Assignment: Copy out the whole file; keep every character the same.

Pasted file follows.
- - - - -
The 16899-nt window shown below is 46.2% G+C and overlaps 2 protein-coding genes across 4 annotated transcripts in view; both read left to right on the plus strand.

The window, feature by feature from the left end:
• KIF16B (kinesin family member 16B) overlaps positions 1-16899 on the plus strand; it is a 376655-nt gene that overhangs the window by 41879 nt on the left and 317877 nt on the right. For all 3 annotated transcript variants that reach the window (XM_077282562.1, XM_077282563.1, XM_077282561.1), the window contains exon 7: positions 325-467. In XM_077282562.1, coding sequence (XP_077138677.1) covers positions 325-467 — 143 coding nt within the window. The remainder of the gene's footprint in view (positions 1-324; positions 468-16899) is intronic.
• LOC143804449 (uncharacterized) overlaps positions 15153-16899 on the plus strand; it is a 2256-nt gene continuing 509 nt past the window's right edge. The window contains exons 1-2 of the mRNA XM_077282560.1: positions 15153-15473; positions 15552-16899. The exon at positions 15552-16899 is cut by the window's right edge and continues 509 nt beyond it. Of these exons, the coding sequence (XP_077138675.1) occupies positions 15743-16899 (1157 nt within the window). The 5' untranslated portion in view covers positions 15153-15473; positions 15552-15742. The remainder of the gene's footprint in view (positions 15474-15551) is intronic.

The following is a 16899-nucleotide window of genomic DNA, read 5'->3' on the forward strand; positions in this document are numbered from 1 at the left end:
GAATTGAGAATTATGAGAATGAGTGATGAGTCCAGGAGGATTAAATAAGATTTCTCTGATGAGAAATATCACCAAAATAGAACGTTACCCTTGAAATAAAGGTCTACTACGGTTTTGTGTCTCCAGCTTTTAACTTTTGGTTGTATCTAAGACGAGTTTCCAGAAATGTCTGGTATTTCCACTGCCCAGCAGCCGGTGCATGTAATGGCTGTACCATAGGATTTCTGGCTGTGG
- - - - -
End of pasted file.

The 16899-nt window shown below is 46.2% G+C and overlaps 2 protein-coding genes across 4 annotated transcripts in view; both read left to right on the plus strand.

The window, feature by feature from the left end:
• KIF16B (kinesin family member 16B) overlaps positions 1-16899 on the plus strand; it is a 376655-nt gene that overhangs the window by 41879 nt on the left and 317877 nt on the right. For all 3 annotated transcript variants that reach the window (XM_077282562.1, XM_077282563.1, XM_077282561.1), the window contains exon 7: positions 325-467. In XM_077282562.1, coding sequence (XP_077138677.1) covers positions 325-467 — 143 coding nt within the window. The remainder of the gene's footprint in view (positions 1-324; positions 468-16899) is intronic.
• LOC143804449 (uncharacterized) overlaps positions 15153-16899 on the plus strand; it is a 2256-nt gene continuing 509 nt past the window's right edge. The window contains exons 1-2 of the mRNA XM_077282560.1: positions 15153-15473; positions 15552-16899. The exon at positions 15552-16899 is cut by the window's right edge and continues 509 nt beyond it. Of these exons, the coding sequence (XP_077138675.1) occupies positions 15743-16899 (1157 nt within the window). The 5' untranslated portion in view covers positions 15153-15473; positions 15552-15742. The remainder of the gene's footprint in view (positions 15474-15551) is intronic.

The following is a 16899-nucleotide window of genomic DNA, read 5'->3' on the forward strand; positions in this document are numbered from 1 at the left end:
GAATTGAGAATTATGAGAATGAGTGATGAGTCCAGGAGGATTAAATAAGATTTCTCTGATGAGAAATATCACCAAAATAGAACGTTACCCTTGAAATAAAGGTCTACTACGGTTTTGTGTCTCCAGCTTTTAACTTTTGGTTGTATCTAAGACGAGTTTCCAGAAATGTCTGGTATTTCCACTGCCCAGCAGCCGGTGCATGTAATGGCTGTACCATAGGATTTCTGGCTGTGG